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Denis Villeneuve Says ‘Sicario’ Is His “Best Film Yet,” Reveals Backers Wanted Emily Blunt’s Part Rewritten For A Man

Denis Villeneuve Says 'Sicario' Is His "Best Film Yet," Reveals Backers Wanted Emily Blunt's Part Rewritten For A Man

If you were to ask anyone around The Playlist watercooler what their most anticipated film at the Cannes Film Festival is, you’d likely hear Denis Villeneuve‘s “Sicario” crop up more than once. “Prisoners” and “Enemy” were very well admired around these parts (and of course, elsewhere too) and the director himself is feeling very confident about his latest work. “It’s my best film yet,” he said at a press conference earlier this month, following the announcement his film had made it into Cannes (via The Montreal Gazette). “It’s the most ambitious in terms of scope. It’s also my most accessible film as well.”

It’s “…a very dark film, a dark poem, quite violent,” he added, when speaking recently with The Guardian. Starring Emily Blunt, Josh Brolin, and Benicio del Toro, “Sicario” centers on a female cop (Blunt) and two male Delta Force rangers who cross from Tucson to Mexico to catch a drug lord — but once they cross the border, it’s a whole different, more dangerous and depraved world than they were expecting. And while you think this cast would be a no-brainer for anyone looking to finance the movie, the filmmaker reveals he actually had to fight to prevent Blunt’s role from being rewritten for a man, following a request from the backers of the movie.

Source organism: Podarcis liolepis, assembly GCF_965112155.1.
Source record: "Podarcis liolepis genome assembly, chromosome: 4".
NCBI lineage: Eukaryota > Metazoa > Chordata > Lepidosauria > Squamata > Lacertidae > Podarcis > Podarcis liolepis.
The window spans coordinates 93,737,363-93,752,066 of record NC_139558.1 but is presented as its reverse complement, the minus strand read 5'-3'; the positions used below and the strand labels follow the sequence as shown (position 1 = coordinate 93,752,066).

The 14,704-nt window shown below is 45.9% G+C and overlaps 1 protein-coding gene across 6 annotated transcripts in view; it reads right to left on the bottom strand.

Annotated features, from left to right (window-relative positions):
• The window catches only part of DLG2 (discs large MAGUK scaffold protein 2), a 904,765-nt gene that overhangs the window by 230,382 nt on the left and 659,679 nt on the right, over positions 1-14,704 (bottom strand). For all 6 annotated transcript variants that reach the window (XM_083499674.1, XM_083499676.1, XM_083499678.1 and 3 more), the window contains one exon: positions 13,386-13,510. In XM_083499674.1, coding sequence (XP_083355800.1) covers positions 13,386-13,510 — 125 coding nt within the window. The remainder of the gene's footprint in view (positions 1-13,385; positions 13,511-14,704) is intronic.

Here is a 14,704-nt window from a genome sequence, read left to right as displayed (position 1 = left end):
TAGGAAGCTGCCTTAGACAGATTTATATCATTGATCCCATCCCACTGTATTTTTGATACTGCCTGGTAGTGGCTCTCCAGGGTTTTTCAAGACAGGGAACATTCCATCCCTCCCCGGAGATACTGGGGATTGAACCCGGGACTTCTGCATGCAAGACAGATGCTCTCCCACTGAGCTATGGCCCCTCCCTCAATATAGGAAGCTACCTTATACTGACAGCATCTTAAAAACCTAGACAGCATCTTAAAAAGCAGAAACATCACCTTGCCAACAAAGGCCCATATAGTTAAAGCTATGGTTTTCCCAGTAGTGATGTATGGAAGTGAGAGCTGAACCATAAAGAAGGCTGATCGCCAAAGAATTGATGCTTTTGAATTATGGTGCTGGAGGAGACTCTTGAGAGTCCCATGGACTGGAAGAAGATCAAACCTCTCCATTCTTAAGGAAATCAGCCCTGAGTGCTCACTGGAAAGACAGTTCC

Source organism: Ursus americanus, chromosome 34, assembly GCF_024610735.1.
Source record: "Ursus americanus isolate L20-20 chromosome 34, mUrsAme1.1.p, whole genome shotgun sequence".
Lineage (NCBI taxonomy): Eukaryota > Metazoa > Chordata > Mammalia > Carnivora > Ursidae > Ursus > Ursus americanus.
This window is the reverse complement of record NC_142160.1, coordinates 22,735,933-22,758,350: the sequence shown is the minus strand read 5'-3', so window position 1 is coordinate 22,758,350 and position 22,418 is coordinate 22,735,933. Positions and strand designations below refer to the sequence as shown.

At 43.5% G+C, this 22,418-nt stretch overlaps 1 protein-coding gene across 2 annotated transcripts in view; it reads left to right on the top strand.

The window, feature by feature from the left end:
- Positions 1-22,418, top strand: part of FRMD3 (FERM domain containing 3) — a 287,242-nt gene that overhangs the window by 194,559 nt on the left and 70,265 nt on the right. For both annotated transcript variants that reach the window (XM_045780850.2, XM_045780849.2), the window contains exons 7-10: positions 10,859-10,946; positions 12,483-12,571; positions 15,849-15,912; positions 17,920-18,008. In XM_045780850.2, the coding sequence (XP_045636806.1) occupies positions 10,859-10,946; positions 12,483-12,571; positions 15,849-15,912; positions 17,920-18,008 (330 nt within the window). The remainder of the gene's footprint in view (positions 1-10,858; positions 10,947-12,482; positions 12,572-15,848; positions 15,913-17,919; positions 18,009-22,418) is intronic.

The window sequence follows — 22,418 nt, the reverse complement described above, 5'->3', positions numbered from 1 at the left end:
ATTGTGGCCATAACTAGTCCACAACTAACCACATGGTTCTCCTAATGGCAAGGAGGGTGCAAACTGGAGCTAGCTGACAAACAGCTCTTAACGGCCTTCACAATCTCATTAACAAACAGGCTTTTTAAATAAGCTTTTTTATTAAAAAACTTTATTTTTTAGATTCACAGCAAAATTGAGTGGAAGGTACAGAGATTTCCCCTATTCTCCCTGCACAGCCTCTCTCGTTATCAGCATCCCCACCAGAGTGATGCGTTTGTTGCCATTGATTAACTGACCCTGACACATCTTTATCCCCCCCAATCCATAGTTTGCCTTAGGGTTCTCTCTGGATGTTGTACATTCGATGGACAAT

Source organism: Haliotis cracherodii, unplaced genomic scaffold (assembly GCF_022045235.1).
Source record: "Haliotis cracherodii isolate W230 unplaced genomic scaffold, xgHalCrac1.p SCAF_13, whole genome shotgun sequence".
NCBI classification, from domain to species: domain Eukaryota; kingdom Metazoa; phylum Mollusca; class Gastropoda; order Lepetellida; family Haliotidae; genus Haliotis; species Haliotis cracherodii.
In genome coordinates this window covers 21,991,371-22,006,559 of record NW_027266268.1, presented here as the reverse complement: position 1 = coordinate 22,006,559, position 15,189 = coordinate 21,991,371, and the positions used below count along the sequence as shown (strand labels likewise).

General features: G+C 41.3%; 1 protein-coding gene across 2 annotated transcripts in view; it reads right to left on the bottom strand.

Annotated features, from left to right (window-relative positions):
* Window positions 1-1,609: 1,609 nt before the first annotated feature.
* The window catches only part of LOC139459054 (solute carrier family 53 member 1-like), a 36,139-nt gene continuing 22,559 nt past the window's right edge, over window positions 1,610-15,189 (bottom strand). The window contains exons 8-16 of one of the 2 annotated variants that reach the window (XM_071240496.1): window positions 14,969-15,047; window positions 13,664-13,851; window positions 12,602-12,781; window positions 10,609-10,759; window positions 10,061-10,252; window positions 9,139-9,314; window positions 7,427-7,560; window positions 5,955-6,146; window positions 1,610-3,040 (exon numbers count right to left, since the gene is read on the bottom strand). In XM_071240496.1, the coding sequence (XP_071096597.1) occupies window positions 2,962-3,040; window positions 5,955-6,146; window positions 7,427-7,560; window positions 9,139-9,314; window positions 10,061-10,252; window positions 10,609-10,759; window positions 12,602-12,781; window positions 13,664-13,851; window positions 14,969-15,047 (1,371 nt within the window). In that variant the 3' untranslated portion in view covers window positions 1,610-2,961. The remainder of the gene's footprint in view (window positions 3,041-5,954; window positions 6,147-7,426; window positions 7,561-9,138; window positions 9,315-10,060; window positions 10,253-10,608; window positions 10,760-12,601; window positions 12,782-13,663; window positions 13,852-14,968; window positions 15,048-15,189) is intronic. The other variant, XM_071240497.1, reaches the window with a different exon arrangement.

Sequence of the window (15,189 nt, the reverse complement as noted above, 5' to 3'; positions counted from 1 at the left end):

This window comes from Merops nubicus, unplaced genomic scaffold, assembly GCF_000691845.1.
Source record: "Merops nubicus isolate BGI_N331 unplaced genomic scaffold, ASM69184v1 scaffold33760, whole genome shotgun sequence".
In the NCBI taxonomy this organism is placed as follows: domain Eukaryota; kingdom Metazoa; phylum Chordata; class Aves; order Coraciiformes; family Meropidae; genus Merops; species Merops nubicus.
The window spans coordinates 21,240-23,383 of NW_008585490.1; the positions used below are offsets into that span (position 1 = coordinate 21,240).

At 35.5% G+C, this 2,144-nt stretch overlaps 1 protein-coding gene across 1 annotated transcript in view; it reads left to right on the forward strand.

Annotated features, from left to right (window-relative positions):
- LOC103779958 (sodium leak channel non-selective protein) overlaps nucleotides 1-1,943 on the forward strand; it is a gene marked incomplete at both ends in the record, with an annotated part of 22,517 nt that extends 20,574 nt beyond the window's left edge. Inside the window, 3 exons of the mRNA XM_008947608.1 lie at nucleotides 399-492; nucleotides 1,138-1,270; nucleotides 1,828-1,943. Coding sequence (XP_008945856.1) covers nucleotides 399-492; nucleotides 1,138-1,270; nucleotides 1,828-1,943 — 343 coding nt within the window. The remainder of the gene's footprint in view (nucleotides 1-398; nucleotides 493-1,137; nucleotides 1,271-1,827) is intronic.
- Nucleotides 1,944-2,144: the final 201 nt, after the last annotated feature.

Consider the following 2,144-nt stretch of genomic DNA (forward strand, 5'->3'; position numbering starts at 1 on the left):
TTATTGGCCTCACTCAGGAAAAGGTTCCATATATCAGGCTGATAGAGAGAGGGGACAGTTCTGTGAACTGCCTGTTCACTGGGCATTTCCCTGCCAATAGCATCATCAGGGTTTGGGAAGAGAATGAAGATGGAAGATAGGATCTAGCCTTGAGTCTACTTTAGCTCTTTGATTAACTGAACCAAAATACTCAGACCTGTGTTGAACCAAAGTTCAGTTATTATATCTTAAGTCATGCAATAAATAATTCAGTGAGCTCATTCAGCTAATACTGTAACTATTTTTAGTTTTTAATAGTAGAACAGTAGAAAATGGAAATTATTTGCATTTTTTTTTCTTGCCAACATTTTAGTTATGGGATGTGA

“It isn’t easy to get a film made where the protagonist is a woman — there’s less money, people are afraid, and it’s really sad that it’s still like that today,” Villeneuve explained. “It’s ludicrous, and this film shows that attitude is dépassé.”

READ MORE: Cannes: Denis Villeneuve Says Drug War Film ‘Sicario’ Is “Very Dark” and “Quite Violent”

Indeed it is. At the end of the day, it’s not about who plays the roles, but what the final result turns out like, and Villeneuve thinks he’s got something that could be a big hit. “It’s for the general public, more than any other film I’ve done, and it’s the kind of cinema I want to do,” he said, with no concerns about making something for mass consumption. “Film is pop art; It’s not whether it’s auteur cinema or not; that’s a false distinction. Cinema is cinema.”

“Sicario” opens on September 18th.

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